texas A&M, angelina college partner

Texas A&M, Angelina College partner to expand nursing education

Collaboration advances nursing education in East Texas, leads to better outcomes for patients across the state
February 19, 2016

The Texas A&M Health Science Center (TAMHSC) College of Nursing and the Angelina College (AC) Associate Degree in Nursing Program (ADN) in Lufkin formalized a partnership today that will create new opportunities for East Texas nurses interested in advancing their nursing education. The collaboration will ultimately lead to better outcomes for patients across the state.

“Education is the key to so many of our nation’s problems,” said Chancellor John Sharp with The Texas A&M University System. “The Texas A&M University System is committed to addressing the state’s nursing shortage and helping our frontline caregivers get the best education possible in their communities.”

The agreement, signed by Texas A&M Chancellor John Sharp; Paul E. Ogden, M.D., interim senior vice president and chief operating officer of TAMHSC; Sharon Wilkerson, Ph.D., RN, CNE, ANEF, dean of the TAMHSC College of Nursing; Trey Henderson, AC Trustee; Michael J. Simon, Ed.D., president of AC; and Patricia McKenzie, Ed.D., vice president and dean of instruction at AC, will allow Angelina College students who complete the associate degree in nursing program to enter TAMHSC and pursue a Bachelor of Science in Nursing (B.S.N.) or Master of Science in Nursing (M.S.N.) degree in nursing education. The agreement will create a seamless transition for AC students who wish to further their nursing education, without the need to repeat successfully completed courses.

“This unique and collaborative partnership will serve to further enhance higher education opportunities in this area, and at the same time, help in meeting the growing health care needs of our community and region,” said Rep. Trent Ashby. “I believe this program is exactly the kind of innovative and out-of-the-box thinking we need to offer local students, who might otherwise have to move somewhere else to receive this type of advanced degree.  It’s exciting to see East Texas leading the way.”

“Partnerships like this align perfectly with the mission of Angelina College to provide quality educational opportunities and services to aid students in the service area in reaching their full potential,” Simon said. “Angelina College already works closely with partners in the health care sector to ensure the college’s Health Careers programs combine classroom and laboratory instruction with relevant clinical and practicum experiences, and this partnership will leverage these existing relationships to benefit students, healthcare employers, and the East Texas region.”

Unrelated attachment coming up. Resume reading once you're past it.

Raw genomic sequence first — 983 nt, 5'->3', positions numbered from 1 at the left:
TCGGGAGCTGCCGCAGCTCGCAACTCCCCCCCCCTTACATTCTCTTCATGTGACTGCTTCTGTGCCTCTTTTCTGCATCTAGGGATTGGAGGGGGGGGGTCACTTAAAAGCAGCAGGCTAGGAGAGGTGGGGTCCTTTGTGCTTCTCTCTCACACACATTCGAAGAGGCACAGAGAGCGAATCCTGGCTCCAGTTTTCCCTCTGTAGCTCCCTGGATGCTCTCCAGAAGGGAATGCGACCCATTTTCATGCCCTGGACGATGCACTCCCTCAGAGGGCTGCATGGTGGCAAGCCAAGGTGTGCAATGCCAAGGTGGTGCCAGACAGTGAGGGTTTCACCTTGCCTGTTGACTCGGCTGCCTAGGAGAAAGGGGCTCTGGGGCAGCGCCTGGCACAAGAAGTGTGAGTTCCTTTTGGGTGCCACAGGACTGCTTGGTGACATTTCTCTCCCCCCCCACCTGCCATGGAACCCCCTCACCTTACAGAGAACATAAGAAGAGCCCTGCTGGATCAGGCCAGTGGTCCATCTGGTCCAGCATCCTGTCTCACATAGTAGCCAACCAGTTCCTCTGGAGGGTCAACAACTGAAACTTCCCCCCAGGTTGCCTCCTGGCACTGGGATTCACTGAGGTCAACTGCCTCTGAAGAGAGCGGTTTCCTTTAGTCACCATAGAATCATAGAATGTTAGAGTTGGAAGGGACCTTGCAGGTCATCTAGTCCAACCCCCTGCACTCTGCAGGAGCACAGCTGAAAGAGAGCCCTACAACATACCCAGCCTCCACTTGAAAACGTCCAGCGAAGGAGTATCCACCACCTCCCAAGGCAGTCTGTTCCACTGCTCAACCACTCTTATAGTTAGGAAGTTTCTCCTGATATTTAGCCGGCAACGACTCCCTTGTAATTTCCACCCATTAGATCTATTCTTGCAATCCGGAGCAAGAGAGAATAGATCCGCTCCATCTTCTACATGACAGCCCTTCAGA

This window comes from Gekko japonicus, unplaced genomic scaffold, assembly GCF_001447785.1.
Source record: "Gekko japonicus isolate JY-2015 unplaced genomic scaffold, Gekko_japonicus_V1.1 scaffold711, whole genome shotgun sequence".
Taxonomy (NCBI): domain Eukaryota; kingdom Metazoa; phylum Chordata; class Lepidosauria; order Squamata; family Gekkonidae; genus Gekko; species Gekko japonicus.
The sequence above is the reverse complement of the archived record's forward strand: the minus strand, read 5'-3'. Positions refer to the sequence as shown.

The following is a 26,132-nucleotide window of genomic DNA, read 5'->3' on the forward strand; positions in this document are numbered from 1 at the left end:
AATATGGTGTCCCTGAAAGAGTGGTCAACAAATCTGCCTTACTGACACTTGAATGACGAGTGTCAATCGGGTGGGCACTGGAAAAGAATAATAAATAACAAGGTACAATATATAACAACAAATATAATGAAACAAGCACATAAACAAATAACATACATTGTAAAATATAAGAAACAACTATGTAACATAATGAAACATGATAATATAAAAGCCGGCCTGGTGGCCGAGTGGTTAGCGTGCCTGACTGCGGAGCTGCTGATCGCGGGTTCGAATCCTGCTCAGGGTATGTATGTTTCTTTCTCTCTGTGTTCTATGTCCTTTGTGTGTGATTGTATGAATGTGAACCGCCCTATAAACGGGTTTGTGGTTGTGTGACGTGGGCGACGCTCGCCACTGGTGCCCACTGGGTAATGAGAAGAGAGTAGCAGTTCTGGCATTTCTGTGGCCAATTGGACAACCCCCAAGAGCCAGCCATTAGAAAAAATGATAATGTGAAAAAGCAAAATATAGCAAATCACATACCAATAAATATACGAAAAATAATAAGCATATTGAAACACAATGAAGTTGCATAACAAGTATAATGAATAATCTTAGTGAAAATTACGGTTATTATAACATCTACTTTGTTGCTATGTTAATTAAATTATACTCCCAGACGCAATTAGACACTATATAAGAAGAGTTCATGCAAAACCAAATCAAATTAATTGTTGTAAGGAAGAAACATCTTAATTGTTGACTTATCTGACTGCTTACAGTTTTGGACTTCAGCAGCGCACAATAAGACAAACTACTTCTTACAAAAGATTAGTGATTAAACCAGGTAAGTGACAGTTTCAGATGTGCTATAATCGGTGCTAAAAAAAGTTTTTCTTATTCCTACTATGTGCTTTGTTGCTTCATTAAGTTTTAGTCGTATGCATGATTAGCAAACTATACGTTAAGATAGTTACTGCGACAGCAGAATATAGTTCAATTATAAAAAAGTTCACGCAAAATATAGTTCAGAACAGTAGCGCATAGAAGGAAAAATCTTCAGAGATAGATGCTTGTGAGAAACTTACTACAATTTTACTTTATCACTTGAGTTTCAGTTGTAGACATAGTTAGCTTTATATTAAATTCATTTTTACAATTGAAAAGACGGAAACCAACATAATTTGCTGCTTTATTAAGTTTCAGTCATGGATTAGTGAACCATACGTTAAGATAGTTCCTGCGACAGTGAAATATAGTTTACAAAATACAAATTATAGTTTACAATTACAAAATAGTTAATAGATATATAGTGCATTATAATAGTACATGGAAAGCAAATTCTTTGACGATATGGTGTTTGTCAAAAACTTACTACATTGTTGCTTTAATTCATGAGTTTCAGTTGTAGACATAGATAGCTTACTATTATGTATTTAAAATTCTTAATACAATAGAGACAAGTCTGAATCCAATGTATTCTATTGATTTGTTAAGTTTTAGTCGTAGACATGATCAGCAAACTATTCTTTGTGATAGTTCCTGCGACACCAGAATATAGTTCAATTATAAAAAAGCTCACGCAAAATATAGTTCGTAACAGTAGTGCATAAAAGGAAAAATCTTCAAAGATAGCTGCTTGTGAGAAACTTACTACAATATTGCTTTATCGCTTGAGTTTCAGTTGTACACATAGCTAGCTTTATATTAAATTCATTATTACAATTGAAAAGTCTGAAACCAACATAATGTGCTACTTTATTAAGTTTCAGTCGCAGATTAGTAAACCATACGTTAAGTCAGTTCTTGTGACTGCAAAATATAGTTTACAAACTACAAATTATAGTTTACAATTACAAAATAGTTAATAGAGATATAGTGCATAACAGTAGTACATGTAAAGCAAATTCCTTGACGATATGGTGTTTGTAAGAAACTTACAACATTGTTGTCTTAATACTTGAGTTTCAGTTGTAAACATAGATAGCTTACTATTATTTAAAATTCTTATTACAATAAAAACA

The 2010 Institute of Medicine Future of Nursing report established a goal that by 2020, 80 percent of nurses in the United States would be baccalaureate-prepared. Specifically, the report recommends “educational collaborations that allow for automatic and seamless transitions from an ADN to a B.S.N. program.” A growing body of research shows a connection between baccalaureate education and better patient outcomes.

“Today, nurses are called upon to provide more primary and preventive care, and to educate patients and their families on how to care for patients at home,” Wilkerson said. “Nurses who earn baccalaureate degrees have a depth of knowledge that can help them better address the changing demands of health care in our society.”

The partnership will ease the transition of associate degree nurses interested in obtaining a B.S.N., in keeping with the call for more nurses with advanced education, as well as those seeking a master’s degree to join the education workforce. In addition, there is an option for bachelor-prepared nurses interested in obtaining their M.S.N. in nursing education.

According to the American Association of Colleges of Nursing and the Texas Higher Education Coordinating Board (THECB), Texas faces not only a shortage of nurses in the workforce, but a lack of nursing faculty to educate those nurses. In 2011, the THECB reported that Texas schools turned away more than 11,000 qualified applicants primarily due to a lack of nursing faculty.

“Producing qualified nurse educators to fill necessary faculty positions is key to answering the demand for nurses in the workforce,” Wilkerson added. “To help eliminate the bottleneck occurring in nursing education, agreements like this will prepare graduates to serve as educators in both the higher education and patient care settings. We are so pleased to partner with Angelina College to advance nursing education in East Texas. It’s a win-win for both nursing students and the patients they serve.”

In addition to opportunities for AC associate degree nurses, the program will also be available to area nurses already practicing in the field. Interested students will be enrolled in TAMHSC College of Nursing’s online programs for RN-to-B.S.N., RN-to-M.S.N., or B.S.N-to-M.S.N, which allows nurses to continue practicing while advancing their education.

The TAMHSC College of Nursing has existing articulation agreements in place with Blinn College in Bryan-College Station, Austin Community College in Round Rock and South Texas College in McAllen.  Information on TAMHSC programs can be found at: nursing.tamhsc.edu/apply/.

— Holly Shive

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